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Publisher's Summary

The definitive investigation into the greatest aviation mystery in history, with a startling hypothesis about who took the plane, where they took it, and how. On March 8, 2014, Malaysia Airlines Flight 370 disappeared. A year later, still no trace of the plane - or the 239 people onboard - has been found. But why? In The Plane That Wasn't There, science journalist and CNN aviation analyst Jeff Wise sweeps aside the conspiracy theories and misconceptions and lays out, with clear concision, just what we know about the plane's fate - and what we don't. The deeper into the technical details one delves, Wise reports, the stranger the case seems. He proposes that in order to make sense of the data we have, a radical new hypothesis ought to be considered - one that he lays out in gripping detail, complete with modus operandi, flight path, possible perpetrators, and a startling destination. Jeff Wise is a science journalist specializing in aviation and psychology. A licensed pilot of gliders and light airplanes, he has also written for New York, The New York Times, Time, Businessweek, Esquire, Details, and many others. His 2011 Popular Mechanics story on the fate of Air France 447 was named one of the Top 10 Longreads of 2011. His last book was Extreme Fear: The Science of Your Mind in Danger. A native of Massachusetts, he lives in New York City with his wife and two sons.

©2015 The Yellow Cabin Press (P)2015 Audible, Inc.

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Truly Disappointing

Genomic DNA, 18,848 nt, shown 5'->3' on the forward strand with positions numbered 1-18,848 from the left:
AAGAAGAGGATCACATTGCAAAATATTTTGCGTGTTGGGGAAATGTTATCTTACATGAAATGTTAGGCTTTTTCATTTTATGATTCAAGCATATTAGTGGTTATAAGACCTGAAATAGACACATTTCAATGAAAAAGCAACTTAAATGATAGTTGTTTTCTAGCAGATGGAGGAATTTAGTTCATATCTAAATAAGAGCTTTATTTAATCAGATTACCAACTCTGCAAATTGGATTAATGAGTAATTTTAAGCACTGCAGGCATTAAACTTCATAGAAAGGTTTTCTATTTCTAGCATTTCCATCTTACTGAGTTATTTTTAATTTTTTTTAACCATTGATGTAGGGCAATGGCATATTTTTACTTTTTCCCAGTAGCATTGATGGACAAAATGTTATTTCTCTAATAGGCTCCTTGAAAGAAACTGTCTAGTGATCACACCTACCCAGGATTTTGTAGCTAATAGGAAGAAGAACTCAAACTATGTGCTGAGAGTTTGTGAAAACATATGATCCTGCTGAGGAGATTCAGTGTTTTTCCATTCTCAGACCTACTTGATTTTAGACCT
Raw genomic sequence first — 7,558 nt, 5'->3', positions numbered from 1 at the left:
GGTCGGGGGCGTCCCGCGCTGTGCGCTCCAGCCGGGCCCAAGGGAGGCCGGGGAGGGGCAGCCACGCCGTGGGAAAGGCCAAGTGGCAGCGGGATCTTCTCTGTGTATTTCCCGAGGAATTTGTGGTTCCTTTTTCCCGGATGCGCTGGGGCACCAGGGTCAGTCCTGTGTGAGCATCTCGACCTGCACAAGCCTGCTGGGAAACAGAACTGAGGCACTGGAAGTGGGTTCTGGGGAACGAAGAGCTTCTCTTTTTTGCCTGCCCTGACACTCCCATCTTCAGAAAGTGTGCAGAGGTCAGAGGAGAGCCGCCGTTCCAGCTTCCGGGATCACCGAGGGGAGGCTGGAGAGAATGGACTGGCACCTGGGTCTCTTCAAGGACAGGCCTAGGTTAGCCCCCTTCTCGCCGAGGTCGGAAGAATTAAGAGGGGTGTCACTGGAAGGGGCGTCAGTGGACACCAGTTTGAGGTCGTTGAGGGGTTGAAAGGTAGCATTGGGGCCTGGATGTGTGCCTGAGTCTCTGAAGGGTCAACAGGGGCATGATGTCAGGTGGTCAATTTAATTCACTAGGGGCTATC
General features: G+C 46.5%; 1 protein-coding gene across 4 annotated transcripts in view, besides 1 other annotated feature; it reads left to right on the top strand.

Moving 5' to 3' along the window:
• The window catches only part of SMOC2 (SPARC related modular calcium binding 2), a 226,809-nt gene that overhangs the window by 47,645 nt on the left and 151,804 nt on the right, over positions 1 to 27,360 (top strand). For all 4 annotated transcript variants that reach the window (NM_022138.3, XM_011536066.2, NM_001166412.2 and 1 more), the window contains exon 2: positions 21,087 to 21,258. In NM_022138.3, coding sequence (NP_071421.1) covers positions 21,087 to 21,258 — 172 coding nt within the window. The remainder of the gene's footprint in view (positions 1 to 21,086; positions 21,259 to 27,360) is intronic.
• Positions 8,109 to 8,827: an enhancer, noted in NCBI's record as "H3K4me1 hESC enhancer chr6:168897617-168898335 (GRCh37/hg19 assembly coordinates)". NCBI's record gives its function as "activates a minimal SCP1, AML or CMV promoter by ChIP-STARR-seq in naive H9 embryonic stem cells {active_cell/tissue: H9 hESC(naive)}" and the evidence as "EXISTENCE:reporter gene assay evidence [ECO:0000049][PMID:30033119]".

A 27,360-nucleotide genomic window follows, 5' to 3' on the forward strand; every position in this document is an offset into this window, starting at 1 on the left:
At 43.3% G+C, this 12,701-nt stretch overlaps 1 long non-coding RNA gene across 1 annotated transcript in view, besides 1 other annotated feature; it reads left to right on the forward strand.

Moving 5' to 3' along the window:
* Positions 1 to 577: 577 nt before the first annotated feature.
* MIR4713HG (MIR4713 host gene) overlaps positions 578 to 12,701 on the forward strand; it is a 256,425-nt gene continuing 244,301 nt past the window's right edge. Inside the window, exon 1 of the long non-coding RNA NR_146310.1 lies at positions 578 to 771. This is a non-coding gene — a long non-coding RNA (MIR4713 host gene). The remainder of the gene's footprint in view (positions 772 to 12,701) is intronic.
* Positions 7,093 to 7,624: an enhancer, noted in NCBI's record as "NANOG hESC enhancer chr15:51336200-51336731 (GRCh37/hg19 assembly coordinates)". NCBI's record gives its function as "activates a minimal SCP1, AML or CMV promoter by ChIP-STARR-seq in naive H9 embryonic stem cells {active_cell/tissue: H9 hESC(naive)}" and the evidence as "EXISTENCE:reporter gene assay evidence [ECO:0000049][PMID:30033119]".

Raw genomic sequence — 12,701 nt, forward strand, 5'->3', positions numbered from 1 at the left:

If you have a true interest in MH 370, stick to Richard Quest's book. This one is very short, disorganized, random, and full of outlandish far-reaching conspiracies. I was so disappointed I decided to write this review despite never having reviewed a book on Audible before. Save your money, buy Quest's book instead.

1 of 1 people found this review helpful

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    2 out of 5 stars
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  • Michael
  • Silver Spring, MD, United States
  • 07-22-15

Russia hijacked MH370?

Any additional comments?

Wise offers an interesting but ultimately unconvincing argument to explain the disappearance of MH-370 in March 2014. He speculates that the flight was hijacked by Russian special forces in response to international sanctions that had been imposed on Russia as a means to pressure the Putin administration into ending its war against Ukraine. He cites as proof of a hijacking the complete lack of aircraft wreckage in the ocean despite months of sea searches mounted by various governments. Of course a hijacking may well turn out to be the most likely answer to the mystery of Flight 370 one day, but Wise's Russian hypothesis, although superficially appealing to conspiracy types, is implausible at best, supported by little more than a James Bond-like scenario involving highly trained special forces operators’ taking over the plane only a day after the U.S. government announced its support for international sanctions. That hardly seems enough time to mount the complex operation Wise describes. Certainly, the author offers no solid proof that would stand up to careful legal analysis. The book’s major strength provides a fascinating, albeit frequently deeply technical, analysis of the plane's extremely complex operating systems; it makes for tough going for readers who are not experts in avionics and aircraft engineering, but the details are enthralling.

2 of 3 people found this review helpful

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    5 out of 5 stars
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    3 out of 5 stars

One view too many.

Very interesting and lots of info...but hard work keeping abreast of things. Not something I would listen to again in a hurry...that is unless they find the plane of course!